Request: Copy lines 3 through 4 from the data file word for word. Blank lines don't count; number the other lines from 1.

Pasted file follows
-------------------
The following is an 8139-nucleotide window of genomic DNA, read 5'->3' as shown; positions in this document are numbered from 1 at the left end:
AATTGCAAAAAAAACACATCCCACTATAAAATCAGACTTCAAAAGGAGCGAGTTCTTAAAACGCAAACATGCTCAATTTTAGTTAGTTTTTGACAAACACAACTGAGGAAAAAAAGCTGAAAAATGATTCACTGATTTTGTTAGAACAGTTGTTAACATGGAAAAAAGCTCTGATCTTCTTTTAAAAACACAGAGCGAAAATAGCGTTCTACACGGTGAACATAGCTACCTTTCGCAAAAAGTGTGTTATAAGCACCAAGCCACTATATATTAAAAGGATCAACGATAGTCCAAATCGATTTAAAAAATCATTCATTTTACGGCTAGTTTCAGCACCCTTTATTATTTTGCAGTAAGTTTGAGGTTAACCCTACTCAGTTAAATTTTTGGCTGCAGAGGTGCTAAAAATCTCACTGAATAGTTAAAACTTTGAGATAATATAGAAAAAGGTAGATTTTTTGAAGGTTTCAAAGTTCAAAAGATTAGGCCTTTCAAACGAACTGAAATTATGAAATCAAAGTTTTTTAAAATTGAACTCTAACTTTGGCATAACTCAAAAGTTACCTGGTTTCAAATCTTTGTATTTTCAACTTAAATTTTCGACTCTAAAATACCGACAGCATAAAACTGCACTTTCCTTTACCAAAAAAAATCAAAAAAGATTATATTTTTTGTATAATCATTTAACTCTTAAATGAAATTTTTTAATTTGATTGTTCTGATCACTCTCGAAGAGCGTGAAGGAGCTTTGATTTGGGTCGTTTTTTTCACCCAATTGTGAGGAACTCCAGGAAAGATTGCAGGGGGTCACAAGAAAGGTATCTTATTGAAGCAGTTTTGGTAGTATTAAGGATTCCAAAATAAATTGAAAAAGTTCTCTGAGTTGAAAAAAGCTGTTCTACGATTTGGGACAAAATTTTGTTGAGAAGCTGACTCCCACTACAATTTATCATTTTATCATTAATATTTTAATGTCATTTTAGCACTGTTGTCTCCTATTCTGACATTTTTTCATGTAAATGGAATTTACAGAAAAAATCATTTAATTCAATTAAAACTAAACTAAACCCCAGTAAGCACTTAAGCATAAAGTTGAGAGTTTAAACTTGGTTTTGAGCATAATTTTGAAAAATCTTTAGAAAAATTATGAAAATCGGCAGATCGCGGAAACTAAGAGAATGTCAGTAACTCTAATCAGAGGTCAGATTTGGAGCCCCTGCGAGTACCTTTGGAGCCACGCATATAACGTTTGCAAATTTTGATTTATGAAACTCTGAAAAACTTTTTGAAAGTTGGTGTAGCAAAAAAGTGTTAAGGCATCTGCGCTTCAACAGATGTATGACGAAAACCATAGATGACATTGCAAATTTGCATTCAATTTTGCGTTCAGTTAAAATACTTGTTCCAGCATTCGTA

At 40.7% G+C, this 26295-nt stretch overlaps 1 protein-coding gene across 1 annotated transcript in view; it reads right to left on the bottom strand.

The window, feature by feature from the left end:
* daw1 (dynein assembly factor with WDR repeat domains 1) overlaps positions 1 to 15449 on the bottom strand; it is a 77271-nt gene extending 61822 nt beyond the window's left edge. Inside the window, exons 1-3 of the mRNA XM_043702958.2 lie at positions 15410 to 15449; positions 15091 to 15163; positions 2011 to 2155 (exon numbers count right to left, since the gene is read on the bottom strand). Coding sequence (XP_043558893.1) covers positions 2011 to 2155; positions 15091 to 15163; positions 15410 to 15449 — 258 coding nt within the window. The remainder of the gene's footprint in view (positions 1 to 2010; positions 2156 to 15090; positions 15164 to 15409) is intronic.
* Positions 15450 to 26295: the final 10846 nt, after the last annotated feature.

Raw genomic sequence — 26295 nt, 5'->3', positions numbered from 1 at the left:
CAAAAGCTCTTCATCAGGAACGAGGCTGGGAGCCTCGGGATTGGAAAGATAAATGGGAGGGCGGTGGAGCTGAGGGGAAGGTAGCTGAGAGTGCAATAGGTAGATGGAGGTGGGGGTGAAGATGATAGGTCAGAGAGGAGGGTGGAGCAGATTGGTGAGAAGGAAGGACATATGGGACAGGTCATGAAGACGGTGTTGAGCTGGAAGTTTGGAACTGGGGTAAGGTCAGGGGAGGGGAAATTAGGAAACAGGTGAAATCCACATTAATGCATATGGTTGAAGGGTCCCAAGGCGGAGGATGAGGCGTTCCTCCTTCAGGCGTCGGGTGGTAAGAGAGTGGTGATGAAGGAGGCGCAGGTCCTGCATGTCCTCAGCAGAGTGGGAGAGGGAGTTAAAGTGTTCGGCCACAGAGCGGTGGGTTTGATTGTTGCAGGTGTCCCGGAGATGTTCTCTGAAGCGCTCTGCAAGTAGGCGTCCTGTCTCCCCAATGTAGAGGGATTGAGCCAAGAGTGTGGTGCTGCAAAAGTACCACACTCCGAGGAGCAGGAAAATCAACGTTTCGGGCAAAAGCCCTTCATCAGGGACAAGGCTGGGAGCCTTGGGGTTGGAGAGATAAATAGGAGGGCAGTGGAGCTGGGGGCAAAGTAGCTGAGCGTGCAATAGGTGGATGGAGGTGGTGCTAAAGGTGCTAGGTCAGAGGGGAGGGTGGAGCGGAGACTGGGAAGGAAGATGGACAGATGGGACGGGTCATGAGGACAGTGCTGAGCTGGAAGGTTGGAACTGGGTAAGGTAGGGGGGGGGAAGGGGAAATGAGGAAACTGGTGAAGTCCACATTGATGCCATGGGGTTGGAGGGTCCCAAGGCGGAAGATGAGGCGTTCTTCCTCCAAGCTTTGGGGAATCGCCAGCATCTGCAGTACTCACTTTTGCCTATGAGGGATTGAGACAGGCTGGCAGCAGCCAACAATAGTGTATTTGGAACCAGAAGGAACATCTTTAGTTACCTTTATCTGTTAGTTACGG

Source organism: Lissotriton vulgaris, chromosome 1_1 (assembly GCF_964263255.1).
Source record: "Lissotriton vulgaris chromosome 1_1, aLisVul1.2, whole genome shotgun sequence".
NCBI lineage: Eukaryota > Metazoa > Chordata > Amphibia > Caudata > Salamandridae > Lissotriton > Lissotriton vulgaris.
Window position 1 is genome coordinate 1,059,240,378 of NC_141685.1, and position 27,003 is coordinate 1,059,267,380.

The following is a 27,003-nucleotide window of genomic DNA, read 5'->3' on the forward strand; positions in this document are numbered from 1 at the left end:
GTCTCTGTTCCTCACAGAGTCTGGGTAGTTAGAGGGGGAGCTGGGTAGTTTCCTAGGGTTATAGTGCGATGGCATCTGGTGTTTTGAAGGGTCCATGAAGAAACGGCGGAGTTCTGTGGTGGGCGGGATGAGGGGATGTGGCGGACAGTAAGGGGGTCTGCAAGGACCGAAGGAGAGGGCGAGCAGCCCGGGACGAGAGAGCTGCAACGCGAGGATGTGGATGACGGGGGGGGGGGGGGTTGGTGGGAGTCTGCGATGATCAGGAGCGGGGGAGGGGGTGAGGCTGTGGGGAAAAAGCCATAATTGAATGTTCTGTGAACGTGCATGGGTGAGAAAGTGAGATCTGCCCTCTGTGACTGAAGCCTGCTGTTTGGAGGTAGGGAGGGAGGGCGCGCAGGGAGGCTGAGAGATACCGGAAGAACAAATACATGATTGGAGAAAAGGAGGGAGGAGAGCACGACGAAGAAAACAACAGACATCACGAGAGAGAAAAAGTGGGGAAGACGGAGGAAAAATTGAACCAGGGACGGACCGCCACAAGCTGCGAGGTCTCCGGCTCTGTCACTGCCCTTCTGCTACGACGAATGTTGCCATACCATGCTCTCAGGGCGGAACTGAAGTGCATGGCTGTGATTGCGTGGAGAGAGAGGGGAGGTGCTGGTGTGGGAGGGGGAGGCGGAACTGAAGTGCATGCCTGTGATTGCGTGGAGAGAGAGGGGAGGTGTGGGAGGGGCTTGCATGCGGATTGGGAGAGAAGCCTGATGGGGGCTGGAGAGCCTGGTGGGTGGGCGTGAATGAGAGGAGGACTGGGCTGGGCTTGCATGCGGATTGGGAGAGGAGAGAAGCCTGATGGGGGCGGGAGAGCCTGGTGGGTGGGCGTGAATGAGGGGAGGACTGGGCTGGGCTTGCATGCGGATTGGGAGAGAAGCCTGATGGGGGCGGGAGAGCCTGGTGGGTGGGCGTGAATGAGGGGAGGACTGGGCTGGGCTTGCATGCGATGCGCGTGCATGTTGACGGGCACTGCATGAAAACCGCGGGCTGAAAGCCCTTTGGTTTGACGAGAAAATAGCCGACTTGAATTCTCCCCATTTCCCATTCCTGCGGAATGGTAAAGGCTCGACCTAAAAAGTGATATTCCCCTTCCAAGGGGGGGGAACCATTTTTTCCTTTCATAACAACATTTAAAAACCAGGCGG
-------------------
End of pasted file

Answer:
At 40.7% G+C, this 26295-nt stretch overlaps 1 protein-coding gene across 1 annotated transcript in view; it reads right to left on the bottom strand.

The window, feature by feature from the left end: